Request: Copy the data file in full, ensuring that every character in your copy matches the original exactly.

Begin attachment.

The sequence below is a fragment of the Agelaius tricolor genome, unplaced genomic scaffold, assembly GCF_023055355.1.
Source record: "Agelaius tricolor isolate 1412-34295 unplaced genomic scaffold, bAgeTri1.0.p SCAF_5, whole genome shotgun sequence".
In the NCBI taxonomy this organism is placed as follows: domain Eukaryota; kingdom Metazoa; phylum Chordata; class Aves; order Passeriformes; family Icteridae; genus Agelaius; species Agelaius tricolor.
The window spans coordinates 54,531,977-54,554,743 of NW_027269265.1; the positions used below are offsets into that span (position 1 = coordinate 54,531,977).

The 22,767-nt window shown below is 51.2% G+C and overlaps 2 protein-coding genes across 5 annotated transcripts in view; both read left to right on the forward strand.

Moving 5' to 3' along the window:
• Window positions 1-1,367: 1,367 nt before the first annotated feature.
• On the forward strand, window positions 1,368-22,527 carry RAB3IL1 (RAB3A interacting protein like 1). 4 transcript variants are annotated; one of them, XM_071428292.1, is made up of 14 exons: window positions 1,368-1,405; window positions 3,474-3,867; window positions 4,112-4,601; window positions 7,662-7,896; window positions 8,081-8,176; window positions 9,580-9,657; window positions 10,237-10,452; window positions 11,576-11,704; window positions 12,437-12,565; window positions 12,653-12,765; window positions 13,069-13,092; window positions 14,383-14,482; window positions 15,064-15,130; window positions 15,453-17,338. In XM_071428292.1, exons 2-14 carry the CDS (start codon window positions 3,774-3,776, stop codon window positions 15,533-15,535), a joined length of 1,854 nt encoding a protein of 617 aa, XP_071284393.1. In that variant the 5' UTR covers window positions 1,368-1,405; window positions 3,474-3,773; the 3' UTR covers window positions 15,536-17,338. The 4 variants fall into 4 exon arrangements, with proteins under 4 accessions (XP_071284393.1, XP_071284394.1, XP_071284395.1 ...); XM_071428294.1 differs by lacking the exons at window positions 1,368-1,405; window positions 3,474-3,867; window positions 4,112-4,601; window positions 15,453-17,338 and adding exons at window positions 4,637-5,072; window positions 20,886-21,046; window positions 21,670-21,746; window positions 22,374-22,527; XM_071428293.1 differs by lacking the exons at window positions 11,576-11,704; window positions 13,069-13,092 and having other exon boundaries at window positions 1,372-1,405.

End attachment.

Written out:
The sequence below is a fragment of the Agelaius tricolor genome, unplaced genomic scaffold, assembly GCF_023055355.1.
Source record: "Agelaius tricolor isolate 1412-34295 unplaced genomic scaffold, bAgeTri1.0.p SCAF_5, whole genome shotgun sequence".
In the NCBI taxonomy this organism is placed as follows: domain Eukaryota; kingdom Metazoa; phylum Chordata; class Aves; order Passeriformes; family Icteridae; genus Agelaius; species Agelaius tricolor.
The window spans coordinates 54,531,977-54,554,743 of NW_027269265.1; the positions used below are offsets into that span (position 1 = coordinate 54,531,977).

The 22,767-nt window shown below is 51.2% G+C and overlaps 2 protein-coding genes across 5 annotated transcripts in view; both read left to right on the forward strand.

Moving 5' to 3' along the window:
• Window positions 1-1,367: 1,367 nt before the first annotated feature.
• On the forward strand, window positions 1,368-22,527 carry RAB3IL1 (RAB3A interacting protein like 1). 4 transcript variants are annotated; one of them, XM_071428292.1, is made up of 14 exons: window positions 1,368-1,405; window positions 3,474-3,867; window positions 4,112-4,601; window positions 7,662-7,896; window positions 8,081-8,176; window positions 9,580-9,657; window positions 10,237-10,452; window positions 11,576-11,704; window positions 12,437-12,565; window positions 12,653-12,765; window positions 13,069-13,092; window positions 14,383-14,482; window positions 15,064-15,130; window positions 15,453-17,338. In XM_071428292.1, exons 2-14 carry the CDS (start codon window positions 3,774-3,776, stop codon window positions 15,533-15,535), a joined length of 1,854 nt encoding a protein of 617 aa, XP_071284393.1. In that variant the 5' UTR covers window positions 1,368-1,405; window positions 3,474-3,773; the 3' UTR covers window positions 15,536-17,338. The 4 variants fall into 4 exon arrangements, with proteins under 4 accessions (XP_071284393.1, XP_071284394.1, XP_071284395.1 ...); XM_071428294.1 differs by lacking the exons at window positions 1,368-1,405; window positions 3,474-3,867; window positions 4,112-4,601; window positions 15,453-17,338 and adding exons at window positions 4,637-5,072; window positions 20,886-21,046; window positions 21,670-21,746; window positions 22,374-22,527; XM_071428293.1 differs by lacking the exons at window positions 11,576-11,704; window positions 13,069-13,092 and having other exon boundaries at window positions 1,372-1,405.